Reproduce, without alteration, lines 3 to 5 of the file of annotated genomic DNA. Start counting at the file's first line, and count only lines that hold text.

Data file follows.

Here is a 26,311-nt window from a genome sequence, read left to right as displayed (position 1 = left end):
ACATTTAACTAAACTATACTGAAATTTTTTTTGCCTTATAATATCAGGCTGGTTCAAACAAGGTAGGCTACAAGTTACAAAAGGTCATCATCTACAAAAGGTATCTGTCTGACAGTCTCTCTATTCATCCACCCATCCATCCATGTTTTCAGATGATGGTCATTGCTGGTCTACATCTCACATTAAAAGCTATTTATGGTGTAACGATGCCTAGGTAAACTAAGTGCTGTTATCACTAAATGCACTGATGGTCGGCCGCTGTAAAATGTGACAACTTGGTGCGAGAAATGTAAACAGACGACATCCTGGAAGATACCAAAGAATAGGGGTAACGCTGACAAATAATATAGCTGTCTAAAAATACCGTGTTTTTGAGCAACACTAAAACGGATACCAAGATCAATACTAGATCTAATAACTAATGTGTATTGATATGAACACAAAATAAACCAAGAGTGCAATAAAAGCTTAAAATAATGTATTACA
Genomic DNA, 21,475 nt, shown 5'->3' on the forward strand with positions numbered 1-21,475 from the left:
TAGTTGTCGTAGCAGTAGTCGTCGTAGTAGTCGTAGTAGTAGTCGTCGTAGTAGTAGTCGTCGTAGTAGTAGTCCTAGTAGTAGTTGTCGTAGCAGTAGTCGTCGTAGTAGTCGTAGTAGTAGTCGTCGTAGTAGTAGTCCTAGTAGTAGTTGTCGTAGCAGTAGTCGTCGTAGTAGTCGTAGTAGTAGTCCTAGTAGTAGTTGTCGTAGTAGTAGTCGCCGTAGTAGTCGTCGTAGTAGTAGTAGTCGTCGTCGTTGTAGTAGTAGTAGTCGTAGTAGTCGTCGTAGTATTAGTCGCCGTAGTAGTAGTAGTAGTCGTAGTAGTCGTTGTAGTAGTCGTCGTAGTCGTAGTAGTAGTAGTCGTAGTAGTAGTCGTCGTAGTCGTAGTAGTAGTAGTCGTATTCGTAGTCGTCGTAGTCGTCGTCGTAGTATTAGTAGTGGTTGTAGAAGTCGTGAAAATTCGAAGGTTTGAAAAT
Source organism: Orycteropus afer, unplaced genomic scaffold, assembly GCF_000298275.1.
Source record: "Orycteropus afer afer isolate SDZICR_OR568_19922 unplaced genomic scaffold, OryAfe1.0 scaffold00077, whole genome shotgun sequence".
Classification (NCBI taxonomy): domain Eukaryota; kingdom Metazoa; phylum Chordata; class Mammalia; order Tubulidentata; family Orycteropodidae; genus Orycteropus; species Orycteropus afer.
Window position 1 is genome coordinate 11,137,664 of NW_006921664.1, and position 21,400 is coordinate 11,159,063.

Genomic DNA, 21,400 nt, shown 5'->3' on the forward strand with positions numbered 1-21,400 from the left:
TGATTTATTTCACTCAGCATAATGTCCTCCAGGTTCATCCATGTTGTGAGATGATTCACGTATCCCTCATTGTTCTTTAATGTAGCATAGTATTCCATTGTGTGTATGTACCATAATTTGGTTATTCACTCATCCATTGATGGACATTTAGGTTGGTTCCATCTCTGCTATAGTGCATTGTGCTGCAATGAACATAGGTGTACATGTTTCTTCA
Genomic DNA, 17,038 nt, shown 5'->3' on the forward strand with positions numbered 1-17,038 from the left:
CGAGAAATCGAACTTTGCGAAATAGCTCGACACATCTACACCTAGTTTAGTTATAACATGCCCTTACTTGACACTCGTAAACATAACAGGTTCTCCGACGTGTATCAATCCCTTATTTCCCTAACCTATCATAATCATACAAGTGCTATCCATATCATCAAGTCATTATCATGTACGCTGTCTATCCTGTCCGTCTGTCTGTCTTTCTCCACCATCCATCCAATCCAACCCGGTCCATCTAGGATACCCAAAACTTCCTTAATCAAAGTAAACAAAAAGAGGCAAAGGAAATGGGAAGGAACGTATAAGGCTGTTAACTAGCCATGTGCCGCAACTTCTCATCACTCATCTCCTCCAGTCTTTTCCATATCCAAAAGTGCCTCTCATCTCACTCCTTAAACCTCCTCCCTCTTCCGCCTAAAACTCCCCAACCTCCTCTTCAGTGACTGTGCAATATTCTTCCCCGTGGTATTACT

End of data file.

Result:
Genomic DNA, 21,475 nt, shown 5'->3' on the forward strand with positions numbered 1-21,475 from the left:
TAGTTGTCGTAGCAGTAGTCGTCGTAGTAGTCGTAGTAGTAGTCGTCGTAGTAGTAGTCGTCGTAGTAGTAGTCCTAGTAGTAGTTGTCGTAGCAGTAGTCGTCGTAGTAGTCGTAGTAGTAGTCGTCGTAGTAGTAGTCCTAGTAGTAGTTGTCGTAGCAGTAGTCGTCGTAGTAGTCGTAGTAGTAGTCCTAGTAGTAGTTGTCGTAGTAGTAGTCGCCGTAGTAGTCGTCGTAGTAGTAGTAGTCGTCGTCGTTGTAGTAGTAGTAGTCGTAGTAGTCGTCGTAGTATTAGTCGCCGTAGTAGTAGTAGTAGTCGTAGTAGTCGTTGTAGTAGTCGTCGTAGTCGTAGTAGTAGTAGTCGTAGTAGTAGTCGTCGTAGTCGTAGTAGTAGTAGTCGTATTCGTAGTCGTCGTAGTCGTCGTCGTAGTATTAGTAGTGGTTGTAGAAGTCGTGAAAATTCGAAGGTTTGAAAAT
Source organism: Orycteropus afer, unplaced genomic scaffold, assembly GCF_000298275.1.